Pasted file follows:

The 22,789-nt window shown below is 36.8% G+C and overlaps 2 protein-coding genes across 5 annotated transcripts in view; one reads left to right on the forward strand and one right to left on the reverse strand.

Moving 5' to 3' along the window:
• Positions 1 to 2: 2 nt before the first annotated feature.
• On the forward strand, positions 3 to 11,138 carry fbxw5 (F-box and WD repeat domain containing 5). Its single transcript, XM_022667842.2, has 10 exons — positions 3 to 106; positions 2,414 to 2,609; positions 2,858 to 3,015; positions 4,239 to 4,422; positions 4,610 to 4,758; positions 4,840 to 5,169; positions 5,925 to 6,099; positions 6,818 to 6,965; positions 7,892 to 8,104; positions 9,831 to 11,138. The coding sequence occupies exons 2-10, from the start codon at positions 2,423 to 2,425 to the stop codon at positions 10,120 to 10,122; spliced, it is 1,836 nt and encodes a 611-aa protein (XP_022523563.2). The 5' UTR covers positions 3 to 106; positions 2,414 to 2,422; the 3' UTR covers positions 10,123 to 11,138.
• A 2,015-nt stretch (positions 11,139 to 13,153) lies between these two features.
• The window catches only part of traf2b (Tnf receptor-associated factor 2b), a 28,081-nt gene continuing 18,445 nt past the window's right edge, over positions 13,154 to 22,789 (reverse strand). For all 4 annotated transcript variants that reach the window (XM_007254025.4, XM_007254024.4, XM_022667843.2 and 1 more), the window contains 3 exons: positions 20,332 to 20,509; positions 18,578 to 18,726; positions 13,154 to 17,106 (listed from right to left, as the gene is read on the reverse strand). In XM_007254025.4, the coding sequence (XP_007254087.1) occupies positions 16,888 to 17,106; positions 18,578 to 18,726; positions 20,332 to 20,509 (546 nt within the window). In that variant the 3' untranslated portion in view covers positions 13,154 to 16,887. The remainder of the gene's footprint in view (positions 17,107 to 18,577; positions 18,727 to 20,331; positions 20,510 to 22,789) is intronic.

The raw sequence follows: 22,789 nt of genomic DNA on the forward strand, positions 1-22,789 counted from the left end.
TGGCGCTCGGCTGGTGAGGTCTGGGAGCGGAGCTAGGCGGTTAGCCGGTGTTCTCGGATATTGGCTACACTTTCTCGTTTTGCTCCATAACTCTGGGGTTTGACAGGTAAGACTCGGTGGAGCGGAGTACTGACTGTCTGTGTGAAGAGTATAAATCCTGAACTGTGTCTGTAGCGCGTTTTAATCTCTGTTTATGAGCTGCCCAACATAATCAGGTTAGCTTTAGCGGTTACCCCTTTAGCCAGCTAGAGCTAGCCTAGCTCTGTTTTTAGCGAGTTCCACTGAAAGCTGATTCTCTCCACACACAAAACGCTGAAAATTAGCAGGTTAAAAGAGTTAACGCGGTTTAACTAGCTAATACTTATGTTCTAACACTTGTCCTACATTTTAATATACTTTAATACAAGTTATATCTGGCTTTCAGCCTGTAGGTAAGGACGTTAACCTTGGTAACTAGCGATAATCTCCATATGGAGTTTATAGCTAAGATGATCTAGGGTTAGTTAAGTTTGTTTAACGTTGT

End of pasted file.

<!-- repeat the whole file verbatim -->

The 22,789-nt window shown below is 36.8% G+C and overlaps 2 protein-coding genes across 5 annotated transcripts in view; one reads left to right on the forward strand and one right to left on the reverse strand.

Moving 5' to 3' along the window:
• Positions 1 to 2: 2 nt before the first annotated feature.
• On the forward strand, positions 3 to 11,138 carry fbxw5 (F-box and WD repeat domain containing 5). Its single transcript, XM_022667842.2, has 10 exons — positions 3 to 106; positions 2,414 to 2,609; positions 2,858 to 3,015; positions 4,239 to 4,422; positions 4,610 to 4,758; positions 4,840 to 5,169; positions 5,925 to 6,099; positions 6,818 to 6,965; positions 7,892 to 8,104; positions 9,831 to 11,138. The coding sequence occupies exons 2-10, from the start codon at positions 2,423 to 2,425 to the stop codon at positions 10,120 to 10,122; spliced, it is 1,836 nt and encodes a 611-aa protein (XP_022523563.2). The 5' UTR covers positions 3 to 106; positions 2,414 to 2,422; the 3' UTR covers positions 10,123 to 11,138.
• A 2,015-nt stretch (positions 11,139 to 13,153) lies between these two features.
• The window catches only part of traf2b (Tnf receptor-associated factor 2b), a 28,081-nt gene continuing 18,445 nt past the window's right edge, over positions 13,154 to 22,789 (reverse strand). For all 4 annotated transcript variants that reach the window (XM_007254025.4, XM_007254024.4, XM_022667843.2 and 1 more), the window contains 3 exons: positions 20,332 to 20,509; positions 18,578 to 18,726; positions 13,154 to 17,106 (listed from right to left, as the gene is read on the reverse strand). In XM_007254025.4, the coding sequence (XP_007254087.1) occupies positions 16,888 to 17,106; positions 18,578 to 18,726; positions 20,332 to 20,509 (546 nt within the window). In that variant the 3' untranslated portion in view covers positions 13,154 to 16,887. The remainder of the gene's footprint in view (positions 17,107 to 18,577; positions 18,727 to 20,331; positions 20,510 to 22,789) is intronic.

The raw sequence follows: 22,789 nt of genomic DNA on the forward strand, positions 1-22,789 counted from the left end.
TGGCGCTCGGCTGGTGAGGTCTGGGAGCGGAGCTAGGCGGTTAGCCGGTGTTCTCGGATATTGGCTACACTTTCTCGTTTTGCTCCATAACTCTGGGGTTTGACAGGTAAGACTCGGTGGAGCGGAGTACTGACTGTCTGTGTGAAGAGTATAAATCCTGAACTGTGTCTGTAGCGCGTTTTAATCTCTGTTTATGAGCTGCCCAACATAATCAGGTTAGCTTTAGCGGTTACCCCTTTAGCCAGCTAGAGCTAGCCTAGCTCTGTTTTTAGCGAGTTCCACTGAAAGCTGATTCTCTCCACACACAAAACGCTGAAAATTAGCAGGTTAAAAGAGTTAACGCGGTTTAACTAGCTAATACTTATGTTCTAACACTTGTCCTACATTTTAATATACTTTAATACAAGTTATATCTGGCTTTCAGCCTGTAGGTAAGGACGTTAACCTTGGTAACTAGCGATAATCTCCATATGGAGTTTATAGCTAAGATGATCTAGGGTTAGTTAAGTTTGTTTAACGTTGT